Here’s an example: Imagine you want to raise your revenue by increasing the prices of all subscription plans. To keep your customers happy, you decide to also make their plans better. Then, you inform everyone of the changes.
This illustration above is the perfect recipe for a disaster if done wrong. What if your clients didn’t want their plans to be better? They were happy with what they had, but you made it more expensive and added features that didn’t feel they needed.
It’s not hard to see how such decisions can seem reasonable in a meeting room. That’s why it’s important to field-test, research what your competitors do, and most importantly, make important decisions or changes with the user in mind.
Human error: Not really inevitable
In many cases, brand reputation hinges on the actions and attitudes of a company’s employees. Their daily decisions can enhance a brand’s reputation or, in less fortunate circumstances, diminish it.
The key is making sure that everyone who plays a role in your business understands its “why.”
As long as you have clear goals and know why you’re doing what you’re doing, you can spread that around like wildfire.
At the end of the day, company culture isn’t about free pizza and foosball tables — it’s about common goals and common challenges.
Teams who understand and buy into the “why” reflect that belief — and that’s invaluable to building and maintaining a strong digital footprint for your brand.
Key takeaways and practical tips
It’s time to crunch this article to digestible takeaways and practical tips that are ready-to-eat. Well, some might need hot water and a couple of minutes until you can put them on the table… but the biggest impact you can make is by consistently doing little things regularly. So let’s get to it!
- In communication, it’s important to know both who and whom for your brand is.
- Chat away — your clients will love it. Well, as long as you keep true to your brand personality, and do it on every level: ads, posts, on-page content, etc.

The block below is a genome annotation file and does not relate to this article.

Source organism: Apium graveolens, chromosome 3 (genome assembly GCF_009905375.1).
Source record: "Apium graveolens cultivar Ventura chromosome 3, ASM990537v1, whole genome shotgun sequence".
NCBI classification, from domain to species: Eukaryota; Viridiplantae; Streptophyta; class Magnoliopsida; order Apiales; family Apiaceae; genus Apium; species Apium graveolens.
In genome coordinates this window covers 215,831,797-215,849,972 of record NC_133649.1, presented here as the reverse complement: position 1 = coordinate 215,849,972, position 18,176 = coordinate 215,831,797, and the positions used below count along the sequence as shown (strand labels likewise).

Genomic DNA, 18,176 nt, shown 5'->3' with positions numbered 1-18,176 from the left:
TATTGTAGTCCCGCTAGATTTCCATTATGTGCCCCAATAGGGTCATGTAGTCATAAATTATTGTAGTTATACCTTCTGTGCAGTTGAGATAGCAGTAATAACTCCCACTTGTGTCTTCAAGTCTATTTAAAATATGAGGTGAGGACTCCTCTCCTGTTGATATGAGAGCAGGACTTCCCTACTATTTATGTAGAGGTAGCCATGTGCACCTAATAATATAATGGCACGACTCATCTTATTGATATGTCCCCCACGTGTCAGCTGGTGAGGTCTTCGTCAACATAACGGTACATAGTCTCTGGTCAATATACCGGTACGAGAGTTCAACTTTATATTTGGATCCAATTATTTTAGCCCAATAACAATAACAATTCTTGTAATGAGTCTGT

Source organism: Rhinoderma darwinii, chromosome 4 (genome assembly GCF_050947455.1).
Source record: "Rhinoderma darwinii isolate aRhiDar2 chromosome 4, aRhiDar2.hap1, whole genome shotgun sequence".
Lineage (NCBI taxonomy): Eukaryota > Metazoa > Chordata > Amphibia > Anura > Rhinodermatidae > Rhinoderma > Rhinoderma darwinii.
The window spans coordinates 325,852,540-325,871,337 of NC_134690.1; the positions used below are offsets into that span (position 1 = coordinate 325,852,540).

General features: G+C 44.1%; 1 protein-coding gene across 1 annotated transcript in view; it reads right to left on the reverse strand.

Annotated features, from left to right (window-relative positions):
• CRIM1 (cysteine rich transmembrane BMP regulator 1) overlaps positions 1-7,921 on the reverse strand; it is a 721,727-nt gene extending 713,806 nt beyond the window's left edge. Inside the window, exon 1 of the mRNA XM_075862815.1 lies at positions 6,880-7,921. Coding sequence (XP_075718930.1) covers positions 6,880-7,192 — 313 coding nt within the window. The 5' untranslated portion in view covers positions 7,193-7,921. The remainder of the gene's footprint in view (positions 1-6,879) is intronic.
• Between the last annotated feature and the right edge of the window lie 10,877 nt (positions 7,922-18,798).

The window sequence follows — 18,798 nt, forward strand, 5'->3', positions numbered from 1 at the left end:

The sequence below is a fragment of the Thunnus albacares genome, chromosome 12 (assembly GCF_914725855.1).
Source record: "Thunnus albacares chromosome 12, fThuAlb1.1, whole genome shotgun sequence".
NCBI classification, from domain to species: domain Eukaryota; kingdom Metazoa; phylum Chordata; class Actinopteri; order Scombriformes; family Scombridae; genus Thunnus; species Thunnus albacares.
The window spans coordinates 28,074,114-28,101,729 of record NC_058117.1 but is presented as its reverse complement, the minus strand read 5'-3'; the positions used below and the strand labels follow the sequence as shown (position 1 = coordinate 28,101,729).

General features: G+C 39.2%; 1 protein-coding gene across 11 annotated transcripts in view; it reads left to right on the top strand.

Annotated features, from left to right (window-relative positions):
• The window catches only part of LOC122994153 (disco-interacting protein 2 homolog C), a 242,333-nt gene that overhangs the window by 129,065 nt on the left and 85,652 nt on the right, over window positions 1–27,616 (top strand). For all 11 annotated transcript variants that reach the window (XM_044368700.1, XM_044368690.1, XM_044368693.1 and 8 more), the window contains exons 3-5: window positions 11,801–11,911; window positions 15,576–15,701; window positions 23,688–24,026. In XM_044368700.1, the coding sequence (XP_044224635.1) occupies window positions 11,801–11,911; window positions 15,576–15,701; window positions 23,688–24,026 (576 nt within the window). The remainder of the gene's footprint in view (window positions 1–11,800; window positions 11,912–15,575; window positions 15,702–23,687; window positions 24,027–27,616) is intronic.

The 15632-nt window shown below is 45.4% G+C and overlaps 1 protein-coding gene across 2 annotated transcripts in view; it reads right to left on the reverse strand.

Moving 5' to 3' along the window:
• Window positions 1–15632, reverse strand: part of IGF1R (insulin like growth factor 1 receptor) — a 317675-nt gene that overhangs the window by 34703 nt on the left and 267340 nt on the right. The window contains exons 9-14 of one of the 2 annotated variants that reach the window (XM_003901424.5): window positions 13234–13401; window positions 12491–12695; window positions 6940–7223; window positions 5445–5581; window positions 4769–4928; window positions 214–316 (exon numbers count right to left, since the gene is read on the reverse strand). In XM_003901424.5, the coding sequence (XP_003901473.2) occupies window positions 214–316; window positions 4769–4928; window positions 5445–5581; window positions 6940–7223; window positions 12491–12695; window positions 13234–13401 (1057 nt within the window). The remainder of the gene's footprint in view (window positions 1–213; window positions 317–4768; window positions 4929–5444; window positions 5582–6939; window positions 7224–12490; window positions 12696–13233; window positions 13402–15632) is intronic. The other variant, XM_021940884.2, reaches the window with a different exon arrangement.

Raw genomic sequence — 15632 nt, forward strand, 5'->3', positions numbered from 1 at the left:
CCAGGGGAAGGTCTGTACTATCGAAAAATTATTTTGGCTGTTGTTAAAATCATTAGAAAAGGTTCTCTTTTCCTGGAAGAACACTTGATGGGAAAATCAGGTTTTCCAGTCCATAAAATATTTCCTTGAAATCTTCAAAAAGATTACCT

- Trust the power of good content. User-focused is where it’s at.
- Personalize everything you can. It works really well if you manage to find a sweet spot where you’re relevant, but not creepily relevant.
- Make sure your clients would recommend your product because they can understand the value you deliver, enjoyed your helpful material, and found your website impressive.
- When it comes to your website, optimize for all devices. Mobile-first isn’t exactly news, but there are still a lot of sites that didn’t get the message.
- Your brand reputation is vital. It’s much easier to build it from the ground up than dig it up when it’s six-feet under.
- Make your clients feel good.
- People trust online reviews more than they trust your ads. That means affiliate marketing can work really well for you — and a PR disaster can be a true disaster for your revenue.
- Friendly competition is one thing, but make sure you don’t give easy opportunities to tarnish your good name. That can include sensitive data leaks, so use security measures to encrypt all the data sent remotely.
- Prioritizing revenue over user can be dangerous. Make decisions with user interests top-of-mind.
- If your team only knows what to do but not why, they’re more likely to make mistakes that can jeopardize your reputation.
- At the end of the day, mistakes will happen. If you’re well prepared, they will not ruin your businesses.